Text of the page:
British astronaut Tim Peake will be spending this Christmas on board the International Space Station (ISS).


Far away from home he’ll share a special meal with all of his colleagues on board the station.

But on Christmas Eve, he will at least be able to look down on his home in the UK as the station passes over head.

If you want to head out to give Tim a wave (or to point out Santa’s sleigh to your children) spotting the ISS is really easy.

On 24 December 2015 the ISS will appear in the west at around 17:18 GMT, rising in the sky and then setting in the south around 10 minutes later.

The exact timing varies depending on where you are, so its best to look up the exact time it will be overhead beforehand.

There are several apps that will help you do this, such as ISS Detector Satellite Tracker and ISS?

For Android and ISS Spotter and ISS Finder for iOS.

These use your phone’s GPS to take your location and alert you to when the station will be visible.

Alternatively you can use the Heavens-Above website.

Input your location in to top right corner then head to the ISS section.

This will list all the passes the ISS will make over your location over the next 10 days, noting what time it will appear and set as well as what direction is best to look in.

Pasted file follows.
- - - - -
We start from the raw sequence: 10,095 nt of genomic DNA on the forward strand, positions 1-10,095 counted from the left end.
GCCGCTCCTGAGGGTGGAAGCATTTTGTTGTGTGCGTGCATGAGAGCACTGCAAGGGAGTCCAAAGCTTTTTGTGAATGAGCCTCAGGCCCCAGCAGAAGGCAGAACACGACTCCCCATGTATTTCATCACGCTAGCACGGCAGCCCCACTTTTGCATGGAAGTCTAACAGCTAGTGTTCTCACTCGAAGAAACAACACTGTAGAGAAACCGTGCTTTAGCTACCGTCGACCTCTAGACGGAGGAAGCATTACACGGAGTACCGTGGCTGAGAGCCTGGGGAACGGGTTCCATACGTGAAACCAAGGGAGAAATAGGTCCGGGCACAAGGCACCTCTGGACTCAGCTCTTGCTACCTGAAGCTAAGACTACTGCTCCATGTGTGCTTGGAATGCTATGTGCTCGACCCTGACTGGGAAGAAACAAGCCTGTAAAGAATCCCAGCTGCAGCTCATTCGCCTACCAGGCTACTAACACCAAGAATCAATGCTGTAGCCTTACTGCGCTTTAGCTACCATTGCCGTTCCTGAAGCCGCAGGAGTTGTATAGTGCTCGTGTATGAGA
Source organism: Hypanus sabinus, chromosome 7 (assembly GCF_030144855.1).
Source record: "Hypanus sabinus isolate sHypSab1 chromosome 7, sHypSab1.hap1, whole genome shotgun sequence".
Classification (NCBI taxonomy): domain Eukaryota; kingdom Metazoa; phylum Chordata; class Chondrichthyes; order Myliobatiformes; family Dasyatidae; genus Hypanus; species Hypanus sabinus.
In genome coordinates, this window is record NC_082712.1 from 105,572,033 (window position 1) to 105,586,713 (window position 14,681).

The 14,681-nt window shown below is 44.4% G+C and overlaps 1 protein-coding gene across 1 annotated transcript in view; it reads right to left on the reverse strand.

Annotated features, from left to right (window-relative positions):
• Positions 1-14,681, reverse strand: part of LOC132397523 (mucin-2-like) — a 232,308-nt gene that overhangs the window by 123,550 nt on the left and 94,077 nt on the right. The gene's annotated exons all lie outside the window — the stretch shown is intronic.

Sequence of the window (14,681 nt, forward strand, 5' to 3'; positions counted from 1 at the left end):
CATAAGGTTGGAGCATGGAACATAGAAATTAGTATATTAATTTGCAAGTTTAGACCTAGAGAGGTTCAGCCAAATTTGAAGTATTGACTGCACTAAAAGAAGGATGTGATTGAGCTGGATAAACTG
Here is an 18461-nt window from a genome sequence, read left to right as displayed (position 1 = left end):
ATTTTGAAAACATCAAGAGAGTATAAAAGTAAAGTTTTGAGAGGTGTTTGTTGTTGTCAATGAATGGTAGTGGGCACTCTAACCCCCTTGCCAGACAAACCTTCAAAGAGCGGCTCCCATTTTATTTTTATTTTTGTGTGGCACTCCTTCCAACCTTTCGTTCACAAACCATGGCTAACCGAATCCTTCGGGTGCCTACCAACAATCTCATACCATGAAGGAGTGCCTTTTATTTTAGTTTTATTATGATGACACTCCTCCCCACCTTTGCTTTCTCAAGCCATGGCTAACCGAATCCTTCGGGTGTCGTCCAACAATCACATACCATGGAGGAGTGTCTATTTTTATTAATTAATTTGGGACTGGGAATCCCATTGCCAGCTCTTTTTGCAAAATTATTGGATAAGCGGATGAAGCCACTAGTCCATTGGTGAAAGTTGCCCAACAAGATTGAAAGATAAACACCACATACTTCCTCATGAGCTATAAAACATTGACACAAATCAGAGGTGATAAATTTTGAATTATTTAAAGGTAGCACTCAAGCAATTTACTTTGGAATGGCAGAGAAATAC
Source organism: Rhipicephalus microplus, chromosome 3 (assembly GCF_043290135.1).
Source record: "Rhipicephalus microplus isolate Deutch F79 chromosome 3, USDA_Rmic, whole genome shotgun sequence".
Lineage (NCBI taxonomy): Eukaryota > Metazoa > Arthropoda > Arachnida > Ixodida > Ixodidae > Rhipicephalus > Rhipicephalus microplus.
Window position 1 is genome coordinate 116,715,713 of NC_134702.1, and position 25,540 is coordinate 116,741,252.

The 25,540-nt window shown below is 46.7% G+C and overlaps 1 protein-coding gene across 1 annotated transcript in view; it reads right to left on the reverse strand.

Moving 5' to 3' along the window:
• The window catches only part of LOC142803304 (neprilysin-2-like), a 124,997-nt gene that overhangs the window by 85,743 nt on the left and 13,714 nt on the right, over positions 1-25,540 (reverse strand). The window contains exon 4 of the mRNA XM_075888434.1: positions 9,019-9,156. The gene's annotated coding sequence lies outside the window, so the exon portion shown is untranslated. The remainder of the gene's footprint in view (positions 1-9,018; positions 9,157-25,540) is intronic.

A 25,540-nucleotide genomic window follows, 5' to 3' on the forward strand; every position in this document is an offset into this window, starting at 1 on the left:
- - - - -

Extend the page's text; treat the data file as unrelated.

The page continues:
If you click on the date you will also find a sky map with the path marked on.

Heavens-above Internationspace station Christmas

A few minutes before the ISS is due to rise, head outside and look in the direction the table notes.

The ISS will be one of the brightest objects in the sky and will be moving about the speed of an aeroplane, so it should be fairly obvious.

The light from the ISS is reasonably steady, but in the evenings it sometimes appears a little dim at first and then gradually brightens, while in the morning the opposite is true.

This is caused by the station moving into and out of the Earth’s shadow, as the light is caused from the Sun’s rays bouncing of its reflective surfaces rather than being produced by the station itself.


Just remember to give Tim a wave when you see it overhead.


Ezzy Pearson is the News Editor of BBC Sky at Night Magazine. Her first book about the history of robotic planetary landers is out now from The History Press.